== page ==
[photo credit: David Martínez]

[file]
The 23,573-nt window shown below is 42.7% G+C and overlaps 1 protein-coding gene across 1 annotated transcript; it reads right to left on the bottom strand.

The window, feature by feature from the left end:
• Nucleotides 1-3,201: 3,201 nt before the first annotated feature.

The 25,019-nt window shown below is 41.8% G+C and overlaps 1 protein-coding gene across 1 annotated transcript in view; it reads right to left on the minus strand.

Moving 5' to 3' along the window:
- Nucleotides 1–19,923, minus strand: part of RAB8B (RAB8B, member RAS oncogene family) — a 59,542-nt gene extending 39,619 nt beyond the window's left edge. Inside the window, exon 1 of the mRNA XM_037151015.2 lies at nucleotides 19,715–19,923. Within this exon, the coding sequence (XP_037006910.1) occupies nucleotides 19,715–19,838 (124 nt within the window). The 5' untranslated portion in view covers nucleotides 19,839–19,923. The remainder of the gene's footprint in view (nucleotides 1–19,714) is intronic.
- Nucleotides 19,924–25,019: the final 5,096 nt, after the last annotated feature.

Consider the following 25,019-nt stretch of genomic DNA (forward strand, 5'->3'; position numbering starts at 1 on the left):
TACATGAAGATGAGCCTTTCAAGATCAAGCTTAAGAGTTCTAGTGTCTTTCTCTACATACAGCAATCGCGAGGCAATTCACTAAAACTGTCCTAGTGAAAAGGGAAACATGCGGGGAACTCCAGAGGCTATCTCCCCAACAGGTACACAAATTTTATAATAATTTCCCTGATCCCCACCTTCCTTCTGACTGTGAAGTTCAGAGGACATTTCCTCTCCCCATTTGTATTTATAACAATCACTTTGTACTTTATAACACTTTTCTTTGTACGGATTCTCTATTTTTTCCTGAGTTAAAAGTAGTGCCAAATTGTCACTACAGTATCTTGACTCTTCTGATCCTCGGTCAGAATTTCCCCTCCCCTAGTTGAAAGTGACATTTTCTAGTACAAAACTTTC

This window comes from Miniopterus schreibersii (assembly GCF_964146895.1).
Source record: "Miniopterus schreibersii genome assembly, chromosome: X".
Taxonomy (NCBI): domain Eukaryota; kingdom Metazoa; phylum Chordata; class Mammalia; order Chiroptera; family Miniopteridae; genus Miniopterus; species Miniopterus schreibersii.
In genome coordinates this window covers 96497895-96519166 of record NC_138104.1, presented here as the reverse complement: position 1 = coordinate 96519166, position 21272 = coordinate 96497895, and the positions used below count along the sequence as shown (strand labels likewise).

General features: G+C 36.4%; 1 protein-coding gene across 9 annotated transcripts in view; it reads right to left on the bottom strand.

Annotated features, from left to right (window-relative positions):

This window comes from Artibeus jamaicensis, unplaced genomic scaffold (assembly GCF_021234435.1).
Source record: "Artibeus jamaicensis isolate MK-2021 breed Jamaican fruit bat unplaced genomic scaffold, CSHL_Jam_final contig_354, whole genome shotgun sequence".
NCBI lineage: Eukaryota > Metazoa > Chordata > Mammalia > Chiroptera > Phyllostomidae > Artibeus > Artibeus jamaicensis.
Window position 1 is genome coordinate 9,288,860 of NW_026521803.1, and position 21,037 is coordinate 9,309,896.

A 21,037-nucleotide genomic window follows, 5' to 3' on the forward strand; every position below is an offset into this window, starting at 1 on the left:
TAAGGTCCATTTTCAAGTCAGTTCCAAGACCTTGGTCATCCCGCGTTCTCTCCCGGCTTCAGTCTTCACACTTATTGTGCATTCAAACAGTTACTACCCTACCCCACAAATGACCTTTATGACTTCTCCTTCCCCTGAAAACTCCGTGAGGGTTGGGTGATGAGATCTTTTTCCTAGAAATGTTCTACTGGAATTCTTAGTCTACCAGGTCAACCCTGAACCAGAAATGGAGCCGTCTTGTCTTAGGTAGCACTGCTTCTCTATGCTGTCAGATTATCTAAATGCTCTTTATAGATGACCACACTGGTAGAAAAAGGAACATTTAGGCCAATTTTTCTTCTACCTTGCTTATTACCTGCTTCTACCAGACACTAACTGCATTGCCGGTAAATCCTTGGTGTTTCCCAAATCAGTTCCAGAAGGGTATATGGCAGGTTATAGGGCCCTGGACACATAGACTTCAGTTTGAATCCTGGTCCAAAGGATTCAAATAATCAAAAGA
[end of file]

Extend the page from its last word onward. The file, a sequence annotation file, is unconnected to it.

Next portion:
Luis Tapia’s Altar (1992) epitomizes the Chicano/mestizo/Hispanic experience in the so-called New World, as seen from the vantage point of New Mexican lowrider culture. Created during the quincentennial celebration of Columbus’s ill-fated “discovery” of America, which was replete with the genocidal conquest of Indigenous homelands and the intermarriage of Indigenous and non-Indigenous peoples, Tapia’s altar pays homage to cruising, desert landscapes, and the protection of the saints. Ultimately, it evokes a festive yet dolorous world, in which the settling of the western [sic?] hemisphere has given way to an eternal drive down a desolate highway, on the wrong side of the road, still miles away from the nearest town.